Spending the holidays in Israel is a unique experience. Here’s some common Hebrew words and phrases that are essential for surviving the chagim!
1. חג שמח
Transliteration: chag sa’me’ach
Meaning: Happy holidays! You’ll hear this constantly throughout the month, for Rosh HaShana and Sukkot, and Simchat Torah. Don’t say it for Yom Kippur, though—that’s not a cheerful holiday.
Meaning: Closed. During the chagim, you’ll see this word written on all the stores and restaurants. Sometimes it feels like everything is closed this time of year!
Meaning: Heavy traffic. With everyone traveling during the chagim to visit family, the roads can get very congested.
Meaning: Stress. The chagim can be a stressful time—having to visit extended family, forgetting to stock up on groceries only to find everything is closed, no access to public transportation…just remember to take a deep breath. We will all get through this!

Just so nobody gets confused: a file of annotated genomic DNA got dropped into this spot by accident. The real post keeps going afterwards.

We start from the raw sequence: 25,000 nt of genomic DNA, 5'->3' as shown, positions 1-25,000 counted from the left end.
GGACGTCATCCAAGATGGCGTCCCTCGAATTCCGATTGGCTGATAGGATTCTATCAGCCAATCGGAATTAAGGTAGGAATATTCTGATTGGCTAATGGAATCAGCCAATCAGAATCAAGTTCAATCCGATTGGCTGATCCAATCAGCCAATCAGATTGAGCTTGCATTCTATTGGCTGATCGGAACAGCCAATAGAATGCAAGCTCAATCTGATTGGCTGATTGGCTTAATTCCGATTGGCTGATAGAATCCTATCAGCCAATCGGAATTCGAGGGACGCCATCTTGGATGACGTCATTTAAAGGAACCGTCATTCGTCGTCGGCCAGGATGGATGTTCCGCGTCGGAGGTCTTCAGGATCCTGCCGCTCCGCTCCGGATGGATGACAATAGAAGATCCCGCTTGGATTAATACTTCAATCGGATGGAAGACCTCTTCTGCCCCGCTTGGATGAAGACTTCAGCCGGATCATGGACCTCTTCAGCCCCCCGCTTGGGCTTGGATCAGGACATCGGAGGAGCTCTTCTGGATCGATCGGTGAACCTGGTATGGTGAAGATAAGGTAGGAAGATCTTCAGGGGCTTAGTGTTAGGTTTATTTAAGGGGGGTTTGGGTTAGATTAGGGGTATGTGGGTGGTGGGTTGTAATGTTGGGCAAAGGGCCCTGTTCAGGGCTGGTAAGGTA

Transliteration: ra-ev, ra-ev-ah
Meaning: Hungry. Perhaps you are fasting for Yom Kippur, or perhaps you just can’t find an open restaurant anywhere, this is a useful word for the chagim.
Transliteration: ma-le (m) , me-le-ah (f)
Meaning: Full. If you’re having a big Rosh HaShanah feast or eating dinner in a suka for Sukkot, you’ll need to know this word, or else they won’t stop feeding you!
Meaning: Bicycle. On Yom Kippur, the empty streets become filled with bicycle riders, especially gangs of children.
Meaning: Guests. The chagim are a time for family and friends to come together and celebrate with one another. Chag sameach!
About The Author:
Zoë Biehl is a full-time freelance writer and editor with an insatiable passion for travel. Originally from New York, she now happily calls Tel Aviv home.